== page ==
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Winter Destinations: The Forgotten Caribbean

by FRANK VIRGINTINO

In this first installment of a multi-issue look at winter cruising destinations, we’re dropping anchor in three off-the-beaten-path spots in the Greater Antilles that are overlooked by most cruisers.

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At anchor at Casa de Campo Resort in La Romana, Dominican Republic. © freecruisingguides.com

 

Black River, Jamaica
Many of us go cruising and say we do it because we want to explore new places and experience other cultures. However, if you watch cruising patterns, the majority of cruisers stick to the beaten track and for many that means not wandering too far from one’s own culture as well. Antigua, the Virgin Islands and Grenada have always been popular as “Caribbean destinations” because they are English speaking and until recently have been considered 100% safe.


An island like Jamaica has seen fewer cruising boats because some members of the yachting community read crime statistics arising from inner city Kingston, the capital, and extrapolate them to the entire island. As Caribbean islands go, I have found Jamaica to be as safe as the average. Some rank safer, and some rank worse. Everyone fears what we do not understand and it is easy to misunderstand Jamaica. Jamaica is an extraordinary country. A country of “wood and water,” of smiles and music. Jamaica is “the celebration of African Culture in the Caribbean.” Its music, art and culture have impacted the entire world.

The Black River, on the South Coast, is Jamaica’s longest river. The town of Black River is a nice town set on the river and today is active with eco-tourism. The river is famous for its birds – herons and snowy egrets, among many others – and for its crocodiles. There is a bridge over the mouth of the river which unfortunately does not allow for sailboats to go upriver. There is a dock at the mouth of the river that carries eight feet. More than that and you will have to anchor out and dinghy in. The Black River Bay is reasonably well protected and provides for good shelter and good holding.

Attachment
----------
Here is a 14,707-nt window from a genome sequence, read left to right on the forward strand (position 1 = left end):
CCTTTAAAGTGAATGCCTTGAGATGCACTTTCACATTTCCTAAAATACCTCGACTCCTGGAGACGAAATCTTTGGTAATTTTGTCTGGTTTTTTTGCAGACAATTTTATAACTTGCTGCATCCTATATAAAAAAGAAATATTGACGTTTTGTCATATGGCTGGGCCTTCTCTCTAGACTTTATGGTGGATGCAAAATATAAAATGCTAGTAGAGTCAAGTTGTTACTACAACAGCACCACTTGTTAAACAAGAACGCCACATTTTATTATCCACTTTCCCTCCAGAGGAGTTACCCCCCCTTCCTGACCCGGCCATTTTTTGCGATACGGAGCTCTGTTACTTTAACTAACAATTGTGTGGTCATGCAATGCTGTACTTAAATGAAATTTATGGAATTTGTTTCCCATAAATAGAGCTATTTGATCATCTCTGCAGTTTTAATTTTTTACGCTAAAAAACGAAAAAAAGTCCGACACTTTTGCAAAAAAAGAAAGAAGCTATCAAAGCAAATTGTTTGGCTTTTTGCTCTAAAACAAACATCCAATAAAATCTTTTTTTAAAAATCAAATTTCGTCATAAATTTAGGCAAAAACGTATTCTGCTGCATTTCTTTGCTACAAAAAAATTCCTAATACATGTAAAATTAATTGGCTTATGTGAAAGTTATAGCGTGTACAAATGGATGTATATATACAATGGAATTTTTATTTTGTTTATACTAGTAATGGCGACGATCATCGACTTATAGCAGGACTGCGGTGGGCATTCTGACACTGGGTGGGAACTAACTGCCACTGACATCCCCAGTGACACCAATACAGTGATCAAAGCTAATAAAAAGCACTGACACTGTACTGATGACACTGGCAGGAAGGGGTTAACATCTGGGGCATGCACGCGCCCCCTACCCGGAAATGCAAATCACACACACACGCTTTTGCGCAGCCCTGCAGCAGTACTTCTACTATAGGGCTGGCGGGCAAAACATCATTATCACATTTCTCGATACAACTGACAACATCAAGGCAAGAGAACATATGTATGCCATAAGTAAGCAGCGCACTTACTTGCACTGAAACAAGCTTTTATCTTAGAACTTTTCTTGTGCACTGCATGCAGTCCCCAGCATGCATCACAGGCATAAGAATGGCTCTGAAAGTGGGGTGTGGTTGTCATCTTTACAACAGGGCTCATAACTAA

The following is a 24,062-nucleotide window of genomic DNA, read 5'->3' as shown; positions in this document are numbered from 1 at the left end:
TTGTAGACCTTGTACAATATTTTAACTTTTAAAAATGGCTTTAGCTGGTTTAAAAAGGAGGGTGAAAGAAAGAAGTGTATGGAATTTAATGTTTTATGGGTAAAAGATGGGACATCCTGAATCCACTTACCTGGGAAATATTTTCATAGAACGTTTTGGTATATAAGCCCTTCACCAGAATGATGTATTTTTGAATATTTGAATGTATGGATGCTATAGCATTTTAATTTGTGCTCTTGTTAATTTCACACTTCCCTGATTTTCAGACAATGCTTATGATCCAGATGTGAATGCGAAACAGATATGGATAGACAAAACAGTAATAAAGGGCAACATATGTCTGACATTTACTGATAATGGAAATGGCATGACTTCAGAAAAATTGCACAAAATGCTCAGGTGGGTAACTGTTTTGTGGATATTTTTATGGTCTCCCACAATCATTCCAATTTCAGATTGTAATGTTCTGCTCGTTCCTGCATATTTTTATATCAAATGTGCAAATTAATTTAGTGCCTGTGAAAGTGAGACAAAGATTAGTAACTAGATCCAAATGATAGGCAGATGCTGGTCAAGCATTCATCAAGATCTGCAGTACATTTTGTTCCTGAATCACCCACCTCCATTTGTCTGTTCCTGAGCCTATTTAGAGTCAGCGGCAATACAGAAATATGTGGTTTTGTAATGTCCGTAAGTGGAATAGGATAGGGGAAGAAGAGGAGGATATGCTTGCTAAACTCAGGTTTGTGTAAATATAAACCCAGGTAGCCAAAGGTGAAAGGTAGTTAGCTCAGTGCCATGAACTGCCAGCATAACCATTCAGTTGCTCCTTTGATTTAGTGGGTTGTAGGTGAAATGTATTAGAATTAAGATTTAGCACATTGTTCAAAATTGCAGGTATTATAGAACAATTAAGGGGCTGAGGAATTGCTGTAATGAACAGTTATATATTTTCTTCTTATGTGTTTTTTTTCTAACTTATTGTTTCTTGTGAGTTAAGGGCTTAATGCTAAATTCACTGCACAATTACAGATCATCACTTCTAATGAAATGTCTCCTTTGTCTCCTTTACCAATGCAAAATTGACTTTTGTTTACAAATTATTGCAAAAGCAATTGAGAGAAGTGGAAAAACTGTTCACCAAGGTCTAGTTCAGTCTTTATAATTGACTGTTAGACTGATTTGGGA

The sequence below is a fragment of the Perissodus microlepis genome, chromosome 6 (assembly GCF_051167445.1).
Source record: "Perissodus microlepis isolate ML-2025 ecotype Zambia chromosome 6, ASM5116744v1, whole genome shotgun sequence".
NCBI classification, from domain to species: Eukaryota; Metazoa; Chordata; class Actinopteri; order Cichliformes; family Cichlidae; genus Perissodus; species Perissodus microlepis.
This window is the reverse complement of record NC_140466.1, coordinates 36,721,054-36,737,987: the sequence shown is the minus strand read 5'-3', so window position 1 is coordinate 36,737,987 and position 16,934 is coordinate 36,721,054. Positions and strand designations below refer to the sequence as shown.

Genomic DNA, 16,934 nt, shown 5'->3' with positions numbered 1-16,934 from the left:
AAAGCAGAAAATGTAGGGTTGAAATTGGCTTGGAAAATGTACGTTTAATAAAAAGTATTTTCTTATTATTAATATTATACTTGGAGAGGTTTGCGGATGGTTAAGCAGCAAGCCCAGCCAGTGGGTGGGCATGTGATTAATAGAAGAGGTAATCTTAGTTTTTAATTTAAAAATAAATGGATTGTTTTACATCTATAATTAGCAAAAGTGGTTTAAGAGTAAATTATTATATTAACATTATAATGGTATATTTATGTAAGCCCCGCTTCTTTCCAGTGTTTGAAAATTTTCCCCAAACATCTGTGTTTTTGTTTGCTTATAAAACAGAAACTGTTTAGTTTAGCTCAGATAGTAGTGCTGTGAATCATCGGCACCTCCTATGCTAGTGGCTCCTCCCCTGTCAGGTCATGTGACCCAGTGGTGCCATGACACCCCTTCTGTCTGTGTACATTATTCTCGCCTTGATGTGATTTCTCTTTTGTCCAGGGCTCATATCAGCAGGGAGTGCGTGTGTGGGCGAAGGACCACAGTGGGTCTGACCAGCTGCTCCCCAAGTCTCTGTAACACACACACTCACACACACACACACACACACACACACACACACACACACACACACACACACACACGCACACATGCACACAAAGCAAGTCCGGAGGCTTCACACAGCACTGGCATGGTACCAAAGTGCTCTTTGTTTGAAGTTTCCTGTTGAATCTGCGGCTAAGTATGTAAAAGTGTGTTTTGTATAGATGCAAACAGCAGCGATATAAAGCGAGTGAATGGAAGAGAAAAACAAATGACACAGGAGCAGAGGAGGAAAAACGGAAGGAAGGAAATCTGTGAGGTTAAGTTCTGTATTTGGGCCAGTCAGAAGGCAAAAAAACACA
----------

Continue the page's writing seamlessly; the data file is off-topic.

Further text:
The Black River is so called because the waters are stained by tannins which make the river the color of molasses. There a series of falls on a private estate. They are probably the best
waterfalls in all of Jamaica and well worth your time and effort to
visit. The falls are set between limestone cliffs and surrounded by
forest. A dip in one of the eight pools is sheer joy. The waterfalls
are absolutely pristine. When you inquire about the river tours
just above the bridge, you can also ask about tours to the falls. It
is an easy trip and well worth it.

It is never easy to define culture, and Jamaican culture is no exception. In its simplest terms Jamaican culture incorporates Arawak native American, a diverse amount of African influence (diverse in the sense that Africa is a large continent and the African Jamaican population came from many different areas of Africa with distinctive traditions), as well as East Indian, Chinese and others who came to Jamaica over time. Plus 300 years of British rule whose impact does not go unnoticed in so many areas of Jamaican life. “Out of many, one people.” So it is that Jamaica developed.